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Glaucoma Diagnosis and Treatment May Help Prevent Blindness

by Damion Wasylow 6 January 2020 08:08 AM

woman getting glaucoma exam
More than 3 million people in the United States currently live with glaucoma. While it often presents few symptoms early, left untreated glaucoma eventually leads to vision loss or complete blindness. In fact, it’s the world’s leading cause of irreversible blindness. 

Glaucoma tends to be genetic and develops later in life. It is often linked to a buildup of intraocular pressure (pressure inside the eye). The increased pressure damages the optic nerve, which delivers images from your eye to your brain. When severe enough, that damage is what creates blindness.

There are two main forms of glaucoma: open-angle and angle-closure, with open-angle being more common. 

With open-angle glaucoma, loss of peripheral (or side) vision is typically the first indication. 

Depending on the form, angle-closure glaucoma may be symptomless, or it may produce substantial, rapid onset symptoms including severe pain, nausea, vomiting, blurred vision and/or a rainbow halo around lights. The latter, known as acute angle-closure glaucoma, requires immediate treatment to prevent blindness.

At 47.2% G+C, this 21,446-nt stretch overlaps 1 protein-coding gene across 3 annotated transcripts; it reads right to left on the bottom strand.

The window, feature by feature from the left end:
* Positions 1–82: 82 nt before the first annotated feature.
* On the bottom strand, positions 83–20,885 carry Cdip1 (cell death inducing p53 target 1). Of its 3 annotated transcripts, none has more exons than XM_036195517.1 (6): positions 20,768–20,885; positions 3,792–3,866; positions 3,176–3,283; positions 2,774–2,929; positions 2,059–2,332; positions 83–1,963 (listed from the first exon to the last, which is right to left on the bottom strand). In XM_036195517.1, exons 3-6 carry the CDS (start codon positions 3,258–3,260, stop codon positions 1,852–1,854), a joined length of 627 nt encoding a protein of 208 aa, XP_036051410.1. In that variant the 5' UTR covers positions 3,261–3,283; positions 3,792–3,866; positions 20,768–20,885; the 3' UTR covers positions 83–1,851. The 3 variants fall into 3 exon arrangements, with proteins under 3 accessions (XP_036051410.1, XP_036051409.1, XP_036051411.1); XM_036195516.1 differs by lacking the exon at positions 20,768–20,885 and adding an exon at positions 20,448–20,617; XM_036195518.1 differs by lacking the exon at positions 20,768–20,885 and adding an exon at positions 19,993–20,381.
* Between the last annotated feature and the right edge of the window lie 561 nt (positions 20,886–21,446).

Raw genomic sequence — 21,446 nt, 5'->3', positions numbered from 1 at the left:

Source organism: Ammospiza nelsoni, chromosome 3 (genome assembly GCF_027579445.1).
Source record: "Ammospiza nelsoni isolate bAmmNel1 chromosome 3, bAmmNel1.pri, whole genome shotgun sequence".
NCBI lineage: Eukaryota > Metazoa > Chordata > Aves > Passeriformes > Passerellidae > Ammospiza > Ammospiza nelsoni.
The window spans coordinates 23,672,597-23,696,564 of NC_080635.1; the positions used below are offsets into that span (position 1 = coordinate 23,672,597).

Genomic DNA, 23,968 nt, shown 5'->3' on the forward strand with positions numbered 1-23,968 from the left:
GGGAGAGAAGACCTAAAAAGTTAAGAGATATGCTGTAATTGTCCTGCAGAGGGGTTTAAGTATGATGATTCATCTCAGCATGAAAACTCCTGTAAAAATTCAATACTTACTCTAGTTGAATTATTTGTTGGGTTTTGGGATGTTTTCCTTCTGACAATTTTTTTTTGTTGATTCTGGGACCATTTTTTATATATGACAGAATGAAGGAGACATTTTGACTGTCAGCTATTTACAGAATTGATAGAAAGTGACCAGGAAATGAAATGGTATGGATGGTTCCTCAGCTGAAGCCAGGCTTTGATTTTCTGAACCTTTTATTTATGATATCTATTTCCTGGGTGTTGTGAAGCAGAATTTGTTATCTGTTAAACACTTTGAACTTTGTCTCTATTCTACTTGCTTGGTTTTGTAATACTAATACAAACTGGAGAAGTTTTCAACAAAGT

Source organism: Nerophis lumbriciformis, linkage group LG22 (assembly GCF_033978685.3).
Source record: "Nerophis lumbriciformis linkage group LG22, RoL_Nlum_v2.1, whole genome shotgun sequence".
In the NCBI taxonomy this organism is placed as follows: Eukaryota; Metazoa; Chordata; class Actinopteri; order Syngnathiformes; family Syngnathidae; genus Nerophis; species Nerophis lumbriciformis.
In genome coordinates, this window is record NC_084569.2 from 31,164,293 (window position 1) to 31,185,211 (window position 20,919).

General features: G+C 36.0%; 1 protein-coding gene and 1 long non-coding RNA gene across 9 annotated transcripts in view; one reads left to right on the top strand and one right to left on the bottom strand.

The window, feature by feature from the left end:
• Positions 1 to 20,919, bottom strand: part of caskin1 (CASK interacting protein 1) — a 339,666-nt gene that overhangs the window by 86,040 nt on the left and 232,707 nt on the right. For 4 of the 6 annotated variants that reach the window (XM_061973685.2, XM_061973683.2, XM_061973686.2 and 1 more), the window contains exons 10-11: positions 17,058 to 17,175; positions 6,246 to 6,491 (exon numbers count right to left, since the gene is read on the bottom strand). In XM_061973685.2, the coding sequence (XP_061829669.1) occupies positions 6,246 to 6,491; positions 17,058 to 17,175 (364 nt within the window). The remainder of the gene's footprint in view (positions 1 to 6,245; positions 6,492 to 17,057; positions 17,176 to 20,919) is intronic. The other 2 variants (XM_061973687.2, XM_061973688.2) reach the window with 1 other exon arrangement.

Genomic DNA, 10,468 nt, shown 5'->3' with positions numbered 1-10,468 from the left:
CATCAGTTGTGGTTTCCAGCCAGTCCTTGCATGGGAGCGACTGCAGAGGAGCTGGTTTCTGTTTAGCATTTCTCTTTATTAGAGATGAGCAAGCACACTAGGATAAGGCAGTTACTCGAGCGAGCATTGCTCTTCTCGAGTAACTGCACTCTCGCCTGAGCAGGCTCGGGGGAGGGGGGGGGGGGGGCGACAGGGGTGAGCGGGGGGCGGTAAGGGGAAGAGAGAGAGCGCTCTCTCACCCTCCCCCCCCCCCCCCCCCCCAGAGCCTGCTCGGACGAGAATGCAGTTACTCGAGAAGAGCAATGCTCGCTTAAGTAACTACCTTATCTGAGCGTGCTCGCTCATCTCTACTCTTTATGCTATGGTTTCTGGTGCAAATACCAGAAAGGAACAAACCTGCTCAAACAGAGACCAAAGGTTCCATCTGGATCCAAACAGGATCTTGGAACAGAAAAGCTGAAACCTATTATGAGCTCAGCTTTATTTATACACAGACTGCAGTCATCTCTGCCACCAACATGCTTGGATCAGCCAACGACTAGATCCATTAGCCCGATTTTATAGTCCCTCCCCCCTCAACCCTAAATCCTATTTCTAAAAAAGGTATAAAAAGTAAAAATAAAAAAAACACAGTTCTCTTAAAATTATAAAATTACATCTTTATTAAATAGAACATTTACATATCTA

Catching glaucoma early is the key to minimizing its impact. The American Academy of Ophthalmology recommends everyone should be screened for glaucoma starting in their 20’s, with increasing frequency as they get older. By age 65, they suggest everyone be screened for glaucoma every one-to-two years. 

During a glaucoma screening, your eye doctor will perform a comprehensive eye exam with the addition of a few glaucoma-specific tests. Those tests may include eye pressure measurement, examination of the optic nerve, peripheral vision evaluation and review of corneal thickness.

Once diagnosed, glaucoma is treated by lowering your intraocular pressure. Prescription eye drops and oral medications may help lower pressure within the eye. Laser and other surgical procedures are possibilities for patients who do not respond well to less-invasive treatment.

While optic nerve damage caused by glaucoma cannot be reversed, early diagnosis gives you and your eye doctor the opportunity to slow future damage and preserve your sight.

If you or someone you love could use a glaucoma screening, contact us at North Florida Cataract Specialists and Vision Care today at 352-373-4300.



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